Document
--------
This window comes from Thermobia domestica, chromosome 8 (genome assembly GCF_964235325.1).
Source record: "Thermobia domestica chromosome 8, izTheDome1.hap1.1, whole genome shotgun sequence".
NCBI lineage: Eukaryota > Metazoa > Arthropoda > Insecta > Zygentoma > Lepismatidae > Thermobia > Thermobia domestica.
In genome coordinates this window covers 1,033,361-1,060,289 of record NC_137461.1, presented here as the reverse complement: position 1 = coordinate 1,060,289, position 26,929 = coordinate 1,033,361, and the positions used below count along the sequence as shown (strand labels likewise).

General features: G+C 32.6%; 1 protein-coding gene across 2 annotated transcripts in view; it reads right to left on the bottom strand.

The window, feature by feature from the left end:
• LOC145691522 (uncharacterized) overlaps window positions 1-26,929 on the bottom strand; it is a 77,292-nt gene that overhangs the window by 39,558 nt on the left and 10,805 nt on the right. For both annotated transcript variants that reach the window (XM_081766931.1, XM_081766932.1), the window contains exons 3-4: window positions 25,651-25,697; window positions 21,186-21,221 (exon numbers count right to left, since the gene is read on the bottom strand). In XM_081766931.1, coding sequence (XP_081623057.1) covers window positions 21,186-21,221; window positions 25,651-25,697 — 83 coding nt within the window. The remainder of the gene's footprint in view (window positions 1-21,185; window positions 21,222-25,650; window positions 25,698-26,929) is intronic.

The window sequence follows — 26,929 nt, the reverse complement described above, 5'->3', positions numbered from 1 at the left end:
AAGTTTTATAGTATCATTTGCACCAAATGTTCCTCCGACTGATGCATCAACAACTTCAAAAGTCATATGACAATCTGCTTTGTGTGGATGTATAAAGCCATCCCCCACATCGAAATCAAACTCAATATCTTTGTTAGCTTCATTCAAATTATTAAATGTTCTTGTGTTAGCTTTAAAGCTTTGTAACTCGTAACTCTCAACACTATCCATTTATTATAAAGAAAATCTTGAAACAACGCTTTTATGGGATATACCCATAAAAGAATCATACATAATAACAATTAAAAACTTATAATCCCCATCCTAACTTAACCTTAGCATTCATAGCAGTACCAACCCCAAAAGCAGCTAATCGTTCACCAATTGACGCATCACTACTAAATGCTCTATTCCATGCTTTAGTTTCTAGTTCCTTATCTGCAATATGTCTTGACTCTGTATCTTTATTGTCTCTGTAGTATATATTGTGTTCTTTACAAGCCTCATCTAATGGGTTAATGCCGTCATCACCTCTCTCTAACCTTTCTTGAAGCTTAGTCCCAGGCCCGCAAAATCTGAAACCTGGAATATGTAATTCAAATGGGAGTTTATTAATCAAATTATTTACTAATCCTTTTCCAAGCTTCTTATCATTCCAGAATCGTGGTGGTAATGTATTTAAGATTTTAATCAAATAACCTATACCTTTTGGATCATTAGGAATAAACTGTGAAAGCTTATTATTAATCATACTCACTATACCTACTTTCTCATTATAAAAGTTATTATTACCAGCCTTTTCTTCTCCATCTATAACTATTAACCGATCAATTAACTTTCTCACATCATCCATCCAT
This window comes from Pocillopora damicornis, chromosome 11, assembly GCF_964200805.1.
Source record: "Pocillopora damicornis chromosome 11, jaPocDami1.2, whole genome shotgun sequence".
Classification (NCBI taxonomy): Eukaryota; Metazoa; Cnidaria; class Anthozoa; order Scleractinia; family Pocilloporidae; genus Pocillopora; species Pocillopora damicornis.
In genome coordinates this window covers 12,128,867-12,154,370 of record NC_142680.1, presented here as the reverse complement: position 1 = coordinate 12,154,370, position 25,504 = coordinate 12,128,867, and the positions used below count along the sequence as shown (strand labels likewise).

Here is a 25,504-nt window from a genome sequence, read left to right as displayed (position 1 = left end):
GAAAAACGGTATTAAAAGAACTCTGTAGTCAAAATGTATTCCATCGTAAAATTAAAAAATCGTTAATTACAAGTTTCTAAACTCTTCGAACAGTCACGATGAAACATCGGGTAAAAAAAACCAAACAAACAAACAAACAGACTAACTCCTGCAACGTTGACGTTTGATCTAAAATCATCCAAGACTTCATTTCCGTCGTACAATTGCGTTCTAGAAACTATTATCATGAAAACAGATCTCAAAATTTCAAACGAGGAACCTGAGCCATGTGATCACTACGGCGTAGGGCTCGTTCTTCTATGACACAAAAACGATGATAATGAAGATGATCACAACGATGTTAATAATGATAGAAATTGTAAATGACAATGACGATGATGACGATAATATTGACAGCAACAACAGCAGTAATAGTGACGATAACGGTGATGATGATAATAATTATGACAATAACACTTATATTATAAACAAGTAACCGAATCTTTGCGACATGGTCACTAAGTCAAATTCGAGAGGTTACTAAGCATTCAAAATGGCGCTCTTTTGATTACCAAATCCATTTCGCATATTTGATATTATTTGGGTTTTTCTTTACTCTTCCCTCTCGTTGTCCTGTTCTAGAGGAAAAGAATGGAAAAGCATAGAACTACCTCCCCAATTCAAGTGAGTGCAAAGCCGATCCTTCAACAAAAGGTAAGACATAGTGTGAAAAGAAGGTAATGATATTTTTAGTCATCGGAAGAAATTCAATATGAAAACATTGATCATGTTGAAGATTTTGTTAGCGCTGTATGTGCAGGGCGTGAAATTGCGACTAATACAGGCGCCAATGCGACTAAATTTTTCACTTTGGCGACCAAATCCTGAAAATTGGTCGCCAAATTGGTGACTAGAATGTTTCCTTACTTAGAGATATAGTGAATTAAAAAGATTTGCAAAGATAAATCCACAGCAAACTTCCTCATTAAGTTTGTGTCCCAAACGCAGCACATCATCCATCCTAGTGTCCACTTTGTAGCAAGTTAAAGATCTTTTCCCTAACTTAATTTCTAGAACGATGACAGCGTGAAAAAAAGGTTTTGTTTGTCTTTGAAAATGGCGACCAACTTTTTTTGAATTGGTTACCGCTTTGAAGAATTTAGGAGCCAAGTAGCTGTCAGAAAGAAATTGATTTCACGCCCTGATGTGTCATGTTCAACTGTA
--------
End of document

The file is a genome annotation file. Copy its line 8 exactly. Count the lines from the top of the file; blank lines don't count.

The window sequence follows — 26,929 nt, the reverse complement described above, 5'->3', positions numbered from 1 at the left end: